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Viewer II

Management track to Technical track

I'm interested in moving back into a more technical career track from a management position, and am curious if anybody has advice. I'm still identifying the specific direction that I want to go in, but here's the background of where I'm at now...apologies if too many details!

 

  • Worked for 5 years as an administrative assistant at a college, then earned my BA in computer science at that college. 
  • Worked for 4 years in web development after that but was never really into it. 
  • Decided to take an entry level IT job 3 years ago at a small non profit to get some more varied experience. The department was just me and a manager (who didn't have a tech background) when I was hired. I didn't have access to guidance or mentorship, and the IT infrastructure at the org was virtually nonexistent.
  • I loved the job - I liked getting to troubleshoot computers, learn how hardware and operating systems worked, make patch cables, and figure out wiring. I taught myself how to set up a Windows 2016 server for hosting Quickbooks remotely. I also started teaching myself as much as I could about networking and security in order to make recommendations to upgrade our network and secure the server. I decided that I wanted to get my Network+ cert and go in a network admin direction. 
  • After a year, my boss left the org. I stepped into her role despite having no management ambitions because somebody had to, and I figured I might as well try it out.
  • I've been Director of Systems there for 2 years now. We got a grant to upgrade our technology infrastructure, which allowed us to work with a consulting firm. They upgraded our network with new access points and a firewall, built a new server, set up a VPN, and helped me move the entire org from BYOD to domain-joined company laptops. I was sad not to be able to do the primary hands on these projects any longer, but enjoyed getting to collaborate with and learn from experienced professionals.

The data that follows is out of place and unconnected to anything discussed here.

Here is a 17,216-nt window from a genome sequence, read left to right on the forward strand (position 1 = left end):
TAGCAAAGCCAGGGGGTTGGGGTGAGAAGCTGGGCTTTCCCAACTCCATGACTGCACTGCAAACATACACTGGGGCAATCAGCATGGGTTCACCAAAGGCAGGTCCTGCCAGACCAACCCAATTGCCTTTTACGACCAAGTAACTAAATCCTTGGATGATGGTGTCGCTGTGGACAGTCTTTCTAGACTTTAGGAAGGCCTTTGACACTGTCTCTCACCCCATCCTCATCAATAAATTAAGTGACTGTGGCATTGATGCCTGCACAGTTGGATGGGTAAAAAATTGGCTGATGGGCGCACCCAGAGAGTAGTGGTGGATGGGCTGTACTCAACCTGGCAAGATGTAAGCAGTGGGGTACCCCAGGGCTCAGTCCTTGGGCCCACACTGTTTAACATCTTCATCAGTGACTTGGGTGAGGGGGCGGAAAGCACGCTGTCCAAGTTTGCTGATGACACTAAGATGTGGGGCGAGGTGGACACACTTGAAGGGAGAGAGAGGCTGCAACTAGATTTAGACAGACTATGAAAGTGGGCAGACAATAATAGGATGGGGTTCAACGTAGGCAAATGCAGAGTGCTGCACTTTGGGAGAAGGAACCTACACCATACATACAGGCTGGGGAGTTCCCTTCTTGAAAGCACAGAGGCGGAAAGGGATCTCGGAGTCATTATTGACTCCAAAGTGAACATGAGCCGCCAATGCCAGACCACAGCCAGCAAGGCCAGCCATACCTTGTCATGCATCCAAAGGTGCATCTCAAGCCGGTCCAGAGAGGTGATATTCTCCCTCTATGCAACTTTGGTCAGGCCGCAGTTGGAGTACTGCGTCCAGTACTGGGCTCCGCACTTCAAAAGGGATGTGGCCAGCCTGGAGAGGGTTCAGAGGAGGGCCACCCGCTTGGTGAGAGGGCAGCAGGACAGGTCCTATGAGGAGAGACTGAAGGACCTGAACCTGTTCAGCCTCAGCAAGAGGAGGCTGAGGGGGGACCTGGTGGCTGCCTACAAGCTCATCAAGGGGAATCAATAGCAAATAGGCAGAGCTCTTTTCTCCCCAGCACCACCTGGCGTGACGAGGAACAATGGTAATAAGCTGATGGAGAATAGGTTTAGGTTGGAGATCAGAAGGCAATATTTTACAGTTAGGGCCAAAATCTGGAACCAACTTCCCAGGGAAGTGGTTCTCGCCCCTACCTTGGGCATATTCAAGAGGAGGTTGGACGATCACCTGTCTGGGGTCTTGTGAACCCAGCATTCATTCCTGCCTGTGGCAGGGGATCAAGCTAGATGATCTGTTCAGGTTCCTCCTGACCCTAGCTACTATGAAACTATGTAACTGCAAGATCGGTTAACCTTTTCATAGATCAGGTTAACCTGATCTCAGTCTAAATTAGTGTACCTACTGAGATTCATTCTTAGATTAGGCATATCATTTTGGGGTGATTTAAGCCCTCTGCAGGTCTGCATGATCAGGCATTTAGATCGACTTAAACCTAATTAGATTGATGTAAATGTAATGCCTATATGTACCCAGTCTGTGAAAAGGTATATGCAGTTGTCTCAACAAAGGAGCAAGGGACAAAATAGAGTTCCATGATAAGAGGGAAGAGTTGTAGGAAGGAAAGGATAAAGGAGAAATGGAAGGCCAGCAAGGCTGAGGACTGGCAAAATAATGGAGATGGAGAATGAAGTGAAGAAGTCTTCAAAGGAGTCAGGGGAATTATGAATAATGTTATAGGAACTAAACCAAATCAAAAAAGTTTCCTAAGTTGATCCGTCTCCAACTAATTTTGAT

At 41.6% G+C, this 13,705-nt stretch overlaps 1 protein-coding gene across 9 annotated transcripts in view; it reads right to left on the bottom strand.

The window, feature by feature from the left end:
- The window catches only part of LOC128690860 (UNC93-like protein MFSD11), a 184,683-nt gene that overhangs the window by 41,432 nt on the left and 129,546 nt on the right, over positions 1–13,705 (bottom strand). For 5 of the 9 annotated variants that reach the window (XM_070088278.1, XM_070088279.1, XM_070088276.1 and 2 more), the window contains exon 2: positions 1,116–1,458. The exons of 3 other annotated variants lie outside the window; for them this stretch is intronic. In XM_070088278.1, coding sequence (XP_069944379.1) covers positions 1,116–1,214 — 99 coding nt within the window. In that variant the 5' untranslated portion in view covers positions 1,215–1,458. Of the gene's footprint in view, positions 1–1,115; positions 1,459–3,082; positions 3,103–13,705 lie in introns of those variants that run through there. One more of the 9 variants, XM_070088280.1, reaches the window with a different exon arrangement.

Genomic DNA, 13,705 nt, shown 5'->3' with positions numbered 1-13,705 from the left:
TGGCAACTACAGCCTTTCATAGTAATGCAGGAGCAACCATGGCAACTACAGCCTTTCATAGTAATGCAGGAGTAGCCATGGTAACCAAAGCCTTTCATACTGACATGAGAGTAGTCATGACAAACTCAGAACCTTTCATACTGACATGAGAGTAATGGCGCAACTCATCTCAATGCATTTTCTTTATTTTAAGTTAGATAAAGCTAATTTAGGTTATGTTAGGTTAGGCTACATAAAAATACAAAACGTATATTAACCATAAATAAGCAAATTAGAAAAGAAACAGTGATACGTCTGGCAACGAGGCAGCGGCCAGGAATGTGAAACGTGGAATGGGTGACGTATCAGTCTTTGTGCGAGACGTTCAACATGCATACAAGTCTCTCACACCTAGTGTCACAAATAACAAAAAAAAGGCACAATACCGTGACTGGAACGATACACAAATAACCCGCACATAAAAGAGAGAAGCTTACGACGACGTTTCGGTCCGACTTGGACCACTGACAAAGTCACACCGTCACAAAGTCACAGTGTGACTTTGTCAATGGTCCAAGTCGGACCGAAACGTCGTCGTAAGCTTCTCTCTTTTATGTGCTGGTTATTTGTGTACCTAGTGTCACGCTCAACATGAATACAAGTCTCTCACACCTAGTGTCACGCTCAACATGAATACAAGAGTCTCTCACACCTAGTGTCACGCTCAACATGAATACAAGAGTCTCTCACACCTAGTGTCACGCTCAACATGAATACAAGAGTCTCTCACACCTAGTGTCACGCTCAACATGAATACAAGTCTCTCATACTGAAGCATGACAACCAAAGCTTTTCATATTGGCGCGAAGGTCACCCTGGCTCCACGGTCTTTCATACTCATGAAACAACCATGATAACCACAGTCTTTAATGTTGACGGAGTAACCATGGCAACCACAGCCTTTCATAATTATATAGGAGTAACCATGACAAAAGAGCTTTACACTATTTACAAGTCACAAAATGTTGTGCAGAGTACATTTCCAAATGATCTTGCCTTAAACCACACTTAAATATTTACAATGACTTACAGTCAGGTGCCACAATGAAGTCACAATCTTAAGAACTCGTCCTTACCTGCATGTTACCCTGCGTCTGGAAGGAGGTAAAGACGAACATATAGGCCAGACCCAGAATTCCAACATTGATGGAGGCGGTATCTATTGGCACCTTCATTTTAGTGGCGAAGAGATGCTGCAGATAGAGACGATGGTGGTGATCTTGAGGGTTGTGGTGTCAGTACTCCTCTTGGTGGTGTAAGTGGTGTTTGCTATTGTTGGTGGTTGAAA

• I enjoy some parts of my job. I'm working now with our consultant and COO on a comprehensive information security program (getting to work on both policy and implementation). The problem is that infrastructure is only a tiny part of what I'm responsible for. I also have to manage complicated Salesforce and web development projects *and* work the help desk. (We're a two person department who are spread unrealistically thin, but that's another story). I find meetings and project management incredibly draining, and if it was up to me, would get to spend all day focusing on network, security, and/or sysadmin projects.
  • I started studying for the SSCP because the material is interesting and useful for the project I'm working on now; I don't have the 5 years of security experience for the CISSP; and I figure that whatever role I transition to, an SSCP can't hurt.
  • Given that I really enjoy hands implementation, I think I might be suited for a role as a network, security, or system administrator. I'm not sure which path to focus on, since the dabbling I've done in all of those areas has been equally interesting to me, and I'm not really sure what the day to day is like for IT departments at bigger organizations.